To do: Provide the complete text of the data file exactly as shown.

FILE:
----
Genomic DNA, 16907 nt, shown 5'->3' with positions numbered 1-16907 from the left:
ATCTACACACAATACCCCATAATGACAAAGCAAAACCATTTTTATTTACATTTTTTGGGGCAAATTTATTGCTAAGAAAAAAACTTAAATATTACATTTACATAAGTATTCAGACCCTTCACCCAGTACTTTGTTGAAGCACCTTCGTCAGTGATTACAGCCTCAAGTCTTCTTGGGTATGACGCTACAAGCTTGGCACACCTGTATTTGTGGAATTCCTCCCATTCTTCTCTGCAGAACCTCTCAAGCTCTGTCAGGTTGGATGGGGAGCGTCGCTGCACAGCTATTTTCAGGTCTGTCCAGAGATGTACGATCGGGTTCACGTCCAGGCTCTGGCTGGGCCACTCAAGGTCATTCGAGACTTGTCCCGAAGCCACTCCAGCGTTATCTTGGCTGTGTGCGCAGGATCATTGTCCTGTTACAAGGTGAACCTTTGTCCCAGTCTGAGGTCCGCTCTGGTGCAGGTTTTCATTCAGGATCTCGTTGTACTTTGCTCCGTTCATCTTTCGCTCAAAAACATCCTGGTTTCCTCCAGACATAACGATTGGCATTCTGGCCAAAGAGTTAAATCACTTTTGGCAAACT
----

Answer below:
Genomic DNA, 16907 nt, shown 5'->3' with positions numbered 1-16907 from the left:
ATCTACACACAATACCCCATAATGACAAAGCAAAACCATTTTTATTTACATTTTTTGGGGCAAATTTATTGCTAAGAAAAAAACTTAAATATTACATTTACATAAGTATTCAGACCCTTCACCCAGTACTTTGTTGAAGCACCTTCGTCAGTGATTACAGCCTCAAGTCTTCTTGGGTATGACGCTACAAGCTTGGCACACCTGTATTTGTGGAATTCCTCCCATTCTTCTCTGCAGAACCTCTCAAGCTCTGTCAGGTTGGATGGGGAGCGTCGCTGCACAGCTATTTTCAGGTCTGTCCAGAGATGTACGATCGGGTTCACGTCCAGGCTCTGGCTGGGCCACTCAAGGTCATTCGAGACTTGTCCCGAAGCCACTCCAGCGTTATCTTGGCTGTGTGCGCAGGATCATTGTCCTGTTACAAGGTGAACCTTTGTCCCAGTCTGAGGTCCGCTCTGGTGCAGGTTTTCATTCAGGATCTCGTTGTACTTTGCTCCGTTCATCTTTCGCTCAAAAACATCCTGGTTTCCTCCAGACATAACGATTGGCATTCTGGCCAAAGAGTTAAATCACTTTTGGCAAACT